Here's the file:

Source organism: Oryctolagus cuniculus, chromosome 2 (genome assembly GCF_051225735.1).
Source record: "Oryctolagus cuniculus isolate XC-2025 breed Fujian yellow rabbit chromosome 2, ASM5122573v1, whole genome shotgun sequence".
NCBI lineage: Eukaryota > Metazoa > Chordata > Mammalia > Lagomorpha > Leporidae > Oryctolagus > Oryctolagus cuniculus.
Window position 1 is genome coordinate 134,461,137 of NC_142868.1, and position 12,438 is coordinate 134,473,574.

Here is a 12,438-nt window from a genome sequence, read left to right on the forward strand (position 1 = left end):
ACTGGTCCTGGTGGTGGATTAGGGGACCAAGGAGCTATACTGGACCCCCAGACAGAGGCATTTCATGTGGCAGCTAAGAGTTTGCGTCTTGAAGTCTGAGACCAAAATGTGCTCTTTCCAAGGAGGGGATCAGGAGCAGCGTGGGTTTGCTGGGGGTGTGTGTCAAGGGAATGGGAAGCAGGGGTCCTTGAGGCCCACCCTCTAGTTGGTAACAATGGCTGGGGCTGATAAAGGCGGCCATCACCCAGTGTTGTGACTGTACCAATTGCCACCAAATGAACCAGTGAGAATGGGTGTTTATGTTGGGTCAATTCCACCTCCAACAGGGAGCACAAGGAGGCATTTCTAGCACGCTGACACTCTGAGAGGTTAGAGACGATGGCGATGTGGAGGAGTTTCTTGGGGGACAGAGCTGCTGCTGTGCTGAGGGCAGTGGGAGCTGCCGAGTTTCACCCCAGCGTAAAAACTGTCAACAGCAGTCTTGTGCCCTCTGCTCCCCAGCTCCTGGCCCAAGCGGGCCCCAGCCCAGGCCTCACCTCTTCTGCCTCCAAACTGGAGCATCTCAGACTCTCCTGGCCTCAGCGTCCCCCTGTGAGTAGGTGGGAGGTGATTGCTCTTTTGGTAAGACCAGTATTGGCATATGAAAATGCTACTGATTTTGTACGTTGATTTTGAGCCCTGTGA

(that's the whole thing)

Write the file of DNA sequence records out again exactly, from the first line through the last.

Source organism: Oryctolagus cuniculus, chromosome 2 (genome assembly GCF_051225735.1).
Source record: "Oryctolagus cuniculus isolate XC-2025 breed Fujian yellow rabbit chromosome 2, ASM5122573v1, whole genome shotgun sequence".
NCBI lineage: Eukaryota > Metazoa > Chordata > Mammalia > Lagomorpha > Leporidae > Oryctolagus > Oryctolagus cuniculus.
Window position 1 is genome coordinate 134,461,137 of NC_142868.1, and position 12,438 is coordinate 134,473,574.

Here is a 12,438-nt window from a genome sequence, read left to right on the forward strand (position 1 = left end):
ACTGGTCCTGGTGGTGGATTAGGGGACCAAGGAGCTATACTGGACCCCCAGACAGAGGCATTTCATGTGGCAGCTAAGAGTTTGCGTCTTGAAGTCTGAGACCAAAATGTGCTCTTTCCAAGGAGGGGATCAGGAGCAGCGTGGGTTTGCTGGGGGTGTGTGTCAAGGGAATGGGAAGCAGGGGTCCTTGAGGCCCACCCTCTAGTTGGTAACAATGGCTGGGGCTGATAAAGGCGGCCATCACCCAGTGTTGTGACTGTACCAATTGCCACCAAATGAACCAGTGAGAATGGGTGTTTATGTTGGGTCAATTCCACCTCCAACAGGGAGCACAAGGAGGCATTTCTAGCACGCTGACACTCTGAGAGGTTAGAGACGATGGCGATGTGGAGGAGTTTCTTGGGGGACAGAGCTGCTGCTGTGCTGAGGGCAGTGGGAGCTGCCGAGTTTCACCCCAGCGTAAAAACTGTCAACAGCAGTCTTGTGCCCTCTGCTCCCCAGCTCCTGGCCCAAGCGGGCCCCAGCCCAGGCCTCACCTCTTCTGCCTCCAAACTGGAGCATCTCAGACTCTCCTGGCCTCAGCGTCCCCCTGTGAGTAGGTGGGAGGTGATTGCTCTTTTGGTAAGACCAGTATTGGCATATGAAAATGCTACTGATTTTGTACGTTGATTTTGAGCCCTGTGA